This morning the New York Times joined much of the rest of the American newspaper industry in shrinking its pages. The result for it — as for the Wall Street Journal, which made the same change recently — is that the paper now feels like a toy. Oh, sure, we’ll get used to the change. But at a time when all these papers are already watching their gravitas ebbing away, this change — designed to save printing, paper and distribution costs — is a self-inflicted wound.
The Times says it’s losing 11 percent of its column-inches, but making half of that up by adding pages. The op-ed and editorial pages are permanently smaller, though. And look where the Times — like the Journal before it — decided to cut back: the letters to the editor. (Originally, the Journal also buried its letters page far from the editorials; after a hue and cry from its readers, the letters got shoved back to the flip-side of the editorial page.)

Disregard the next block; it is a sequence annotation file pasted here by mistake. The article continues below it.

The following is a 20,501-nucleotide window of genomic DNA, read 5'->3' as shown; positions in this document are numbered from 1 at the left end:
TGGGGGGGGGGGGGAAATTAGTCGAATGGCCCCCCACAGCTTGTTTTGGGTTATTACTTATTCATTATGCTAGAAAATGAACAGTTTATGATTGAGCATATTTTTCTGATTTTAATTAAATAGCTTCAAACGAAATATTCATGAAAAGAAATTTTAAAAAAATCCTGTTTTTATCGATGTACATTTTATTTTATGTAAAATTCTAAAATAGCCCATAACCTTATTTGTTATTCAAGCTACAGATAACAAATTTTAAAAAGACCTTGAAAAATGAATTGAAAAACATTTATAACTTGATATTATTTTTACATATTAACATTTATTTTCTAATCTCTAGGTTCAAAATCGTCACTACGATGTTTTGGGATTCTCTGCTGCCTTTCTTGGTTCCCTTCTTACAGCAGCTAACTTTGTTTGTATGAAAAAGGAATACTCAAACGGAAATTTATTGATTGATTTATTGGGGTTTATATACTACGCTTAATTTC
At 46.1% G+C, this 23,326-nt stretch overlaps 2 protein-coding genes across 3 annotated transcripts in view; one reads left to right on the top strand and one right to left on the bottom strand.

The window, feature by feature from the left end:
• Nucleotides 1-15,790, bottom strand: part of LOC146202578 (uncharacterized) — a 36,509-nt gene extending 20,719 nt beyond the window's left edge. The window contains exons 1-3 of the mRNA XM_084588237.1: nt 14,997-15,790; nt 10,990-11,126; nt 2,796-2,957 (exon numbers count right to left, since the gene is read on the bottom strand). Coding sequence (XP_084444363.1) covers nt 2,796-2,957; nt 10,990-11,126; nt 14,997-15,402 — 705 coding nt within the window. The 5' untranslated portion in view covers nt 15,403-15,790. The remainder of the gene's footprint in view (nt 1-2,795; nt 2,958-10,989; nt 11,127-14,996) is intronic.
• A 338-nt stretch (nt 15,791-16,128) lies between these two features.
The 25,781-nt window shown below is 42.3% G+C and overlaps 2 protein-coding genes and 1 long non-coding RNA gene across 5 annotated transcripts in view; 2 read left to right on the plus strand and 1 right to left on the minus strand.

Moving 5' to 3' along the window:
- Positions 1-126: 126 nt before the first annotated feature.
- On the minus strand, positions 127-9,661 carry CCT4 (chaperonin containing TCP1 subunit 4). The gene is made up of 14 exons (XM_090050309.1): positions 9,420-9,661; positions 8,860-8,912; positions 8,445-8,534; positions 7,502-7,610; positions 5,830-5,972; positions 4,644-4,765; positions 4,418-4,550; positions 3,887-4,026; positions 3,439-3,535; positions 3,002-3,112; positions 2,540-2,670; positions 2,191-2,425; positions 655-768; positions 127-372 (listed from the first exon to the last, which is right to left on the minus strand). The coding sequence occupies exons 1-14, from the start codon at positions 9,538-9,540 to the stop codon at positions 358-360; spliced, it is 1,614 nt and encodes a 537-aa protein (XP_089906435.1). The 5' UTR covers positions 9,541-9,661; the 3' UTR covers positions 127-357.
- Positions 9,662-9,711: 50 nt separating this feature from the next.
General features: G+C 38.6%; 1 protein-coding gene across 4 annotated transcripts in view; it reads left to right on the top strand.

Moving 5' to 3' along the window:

Here we are, in the middle of a vast transformation of the news media from a one-way broadcast mode into a many-to-many free-for-all, and, when push comes to shove, the great newspapers of America decide that the one place they can afford to cut back is the paltry few columns they have traditionally dedicated to their readers.
It’s hard to see this as anything other than another twist on a long downward spiral.
[tags]newspapers, new york times[/tags]
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I dunno… Discussions should take place on the web, not the paltry letters to the editor column.
For the Times, the glass may be half full. Losing 11 percent of its column inches is roughly equivalent to increasing the cost of its advertising 11 percent. Unless, of course, they have reduced the cost of a full page ad to reflect the smaller size. But then, I haven’t heard of many newspapers jumping to reduce their ad rates to reflect their falling circulation, either.